This study explores identity construction of ethnic minority (EM) language interpreters working for the Judiciary and law enforcement bodies in Hong Kong. It also examines how an act of incorporating cultural differences into interpreting emerges as an immanent aspect of EM identity. Interpreters' background and their close affiliation with a respective language and culture enables them to identify cultural differences in interpreting, thus such detection and potential mitigation through drawing attention and clarification, reinforces their EM identity in interpreting practice. Cultural mediation however, is determined by a number of elements intertwined within the field of practice: hierarchical positioning of interlocutors, existing system and interpreters' codes of practice, service providers' and interpreters' perception and attitudes, as well as interpreting competence and education. Therefore, identity construction of EM interpreters and their approaches towards cultural differences both remain a product of an on-going interaction between the mainstream legal system and existing mechanism in interpreting services on the one hand, and interpreters' insight on the other. Along the process of interpreting, interpreters' identities are constructed and reconstructed through negotiations between how they are perceived by others in terms of policies and daily practice, and how they see themselves as interpreters. While the study focuses on identities and cultural mitigation in interpreting, it provides the basis for identifying issues in interpreting in EM languages and further professionalising the interpreting services.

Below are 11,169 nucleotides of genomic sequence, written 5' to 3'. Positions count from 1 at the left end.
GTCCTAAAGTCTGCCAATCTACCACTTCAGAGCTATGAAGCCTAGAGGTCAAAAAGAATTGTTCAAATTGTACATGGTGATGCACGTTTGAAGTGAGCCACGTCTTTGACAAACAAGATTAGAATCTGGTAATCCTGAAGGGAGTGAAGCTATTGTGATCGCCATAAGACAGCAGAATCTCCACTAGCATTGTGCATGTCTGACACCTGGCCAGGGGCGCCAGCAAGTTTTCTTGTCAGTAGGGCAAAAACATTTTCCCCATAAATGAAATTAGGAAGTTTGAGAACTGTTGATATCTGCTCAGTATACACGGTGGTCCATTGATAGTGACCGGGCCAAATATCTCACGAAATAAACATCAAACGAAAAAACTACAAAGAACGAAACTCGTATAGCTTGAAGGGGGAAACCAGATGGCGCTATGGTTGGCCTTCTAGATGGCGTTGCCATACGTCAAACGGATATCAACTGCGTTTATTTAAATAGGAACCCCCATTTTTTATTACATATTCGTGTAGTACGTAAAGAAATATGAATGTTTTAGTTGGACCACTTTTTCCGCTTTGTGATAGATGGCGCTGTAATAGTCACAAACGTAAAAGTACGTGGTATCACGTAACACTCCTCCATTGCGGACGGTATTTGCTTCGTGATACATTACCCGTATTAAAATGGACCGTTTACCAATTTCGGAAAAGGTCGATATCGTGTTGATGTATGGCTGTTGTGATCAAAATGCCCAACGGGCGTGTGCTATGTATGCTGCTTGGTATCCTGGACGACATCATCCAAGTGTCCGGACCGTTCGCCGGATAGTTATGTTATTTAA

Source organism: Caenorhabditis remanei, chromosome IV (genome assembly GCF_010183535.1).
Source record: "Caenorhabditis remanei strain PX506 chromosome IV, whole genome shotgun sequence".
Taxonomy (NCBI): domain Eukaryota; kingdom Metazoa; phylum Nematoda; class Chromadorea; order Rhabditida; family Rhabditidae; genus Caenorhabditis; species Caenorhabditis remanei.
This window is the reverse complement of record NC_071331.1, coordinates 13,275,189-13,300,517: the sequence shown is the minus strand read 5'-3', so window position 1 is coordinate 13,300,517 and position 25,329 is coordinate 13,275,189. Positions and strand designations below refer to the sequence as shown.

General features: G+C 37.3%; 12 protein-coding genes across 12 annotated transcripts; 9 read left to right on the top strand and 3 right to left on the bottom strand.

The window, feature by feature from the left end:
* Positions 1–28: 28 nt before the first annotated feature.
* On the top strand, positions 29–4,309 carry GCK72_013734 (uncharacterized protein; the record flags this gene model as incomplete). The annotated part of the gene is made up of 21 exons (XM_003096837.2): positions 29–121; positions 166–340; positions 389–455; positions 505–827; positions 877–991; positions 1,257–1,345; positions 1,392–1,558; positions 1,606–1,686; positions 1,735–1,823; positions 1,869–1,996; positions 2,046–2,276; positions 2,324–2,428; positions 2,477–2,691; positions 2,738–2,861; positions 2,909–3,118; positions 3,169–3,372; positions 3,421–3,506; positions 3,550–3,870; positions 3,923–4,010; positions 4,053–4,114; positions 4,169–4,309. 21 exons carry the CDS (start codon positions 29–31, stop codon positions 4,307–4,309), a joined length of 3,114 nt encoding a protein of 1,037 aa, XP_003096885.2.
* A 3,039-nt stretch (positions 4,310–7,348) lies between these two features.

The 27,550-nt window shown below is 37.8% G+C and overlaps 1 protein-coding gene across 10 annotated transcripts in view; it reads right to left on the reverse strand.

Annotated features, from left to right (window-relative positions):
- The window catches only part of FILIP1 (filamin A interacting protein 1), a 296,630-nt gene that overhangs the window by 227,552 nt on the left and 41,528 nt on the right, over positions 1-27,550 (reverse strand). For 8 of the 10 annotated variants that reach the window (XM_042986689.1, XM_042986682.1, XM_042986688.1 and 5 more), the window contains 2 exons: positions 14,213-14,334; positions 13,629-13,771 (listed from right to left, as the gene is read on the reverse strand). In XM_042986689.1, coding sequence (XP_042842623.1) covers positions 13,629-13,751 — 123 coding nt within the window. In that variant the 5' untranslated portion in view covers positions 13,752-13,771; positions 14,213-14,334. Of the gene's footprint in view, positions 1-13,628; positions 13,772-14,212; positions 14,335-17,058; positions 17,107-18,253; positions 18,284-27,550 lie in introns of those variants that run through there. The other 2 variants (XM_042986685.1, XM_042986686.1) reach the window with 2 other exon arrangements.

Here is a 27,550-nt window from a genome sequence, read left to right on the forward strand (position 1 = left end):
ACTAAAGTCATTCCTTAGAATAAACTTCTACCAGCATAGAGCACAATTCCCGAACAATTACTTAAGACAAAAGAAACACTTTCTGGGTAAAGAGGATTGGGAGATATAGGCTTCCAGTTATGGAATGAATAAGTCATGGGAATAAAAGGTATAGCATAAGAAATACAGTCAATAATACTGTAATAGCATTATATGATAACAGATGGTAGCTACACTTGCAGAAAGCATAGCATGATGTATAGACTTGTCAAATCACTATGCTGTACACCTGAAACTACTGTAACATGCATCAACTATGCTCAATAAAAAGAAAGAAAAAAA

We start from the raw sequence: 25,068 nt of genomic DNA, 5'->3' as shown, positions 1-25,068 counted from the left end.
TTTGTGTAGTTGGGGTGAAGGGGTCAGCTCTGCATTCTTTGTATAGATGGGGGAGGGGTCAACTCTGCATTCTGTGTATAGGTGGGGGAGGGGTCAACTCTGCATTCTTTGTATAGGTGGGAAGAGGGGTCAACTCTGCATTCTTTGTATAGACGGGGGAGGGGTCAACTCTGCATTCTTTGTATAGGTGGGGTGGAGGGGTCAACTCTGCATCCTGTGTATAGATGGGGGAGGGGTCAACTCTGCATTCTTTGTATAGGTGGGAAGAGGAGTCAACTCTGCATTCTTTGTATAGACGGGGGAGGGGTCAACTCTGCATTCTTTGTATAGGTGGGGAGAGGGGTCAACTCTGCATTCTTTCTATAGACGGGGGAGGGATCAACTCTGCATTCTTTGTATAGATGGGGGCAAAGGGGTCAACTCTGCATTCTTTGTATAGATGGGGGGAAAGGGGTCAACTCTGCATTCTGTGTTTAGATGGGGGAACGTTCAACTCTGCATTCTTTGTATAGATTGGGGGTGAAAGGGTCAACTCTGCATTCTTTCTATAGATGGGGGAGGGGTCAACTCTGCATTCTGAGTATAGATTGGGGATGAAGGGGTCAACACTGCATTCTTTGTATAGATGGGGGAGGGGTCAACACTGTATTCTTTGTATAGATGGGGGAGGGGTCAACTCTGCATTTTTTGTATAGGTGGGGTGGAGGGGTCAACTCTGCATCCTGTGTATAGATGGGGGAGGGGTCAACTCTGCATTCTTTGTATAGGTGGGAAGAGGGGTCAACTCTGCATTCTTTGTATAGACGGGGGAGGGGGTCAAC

|Date of Award||22 Mar 2017|
|Supervisor||Ester S M LEUNG (Supervisor)|
- Hong Kong.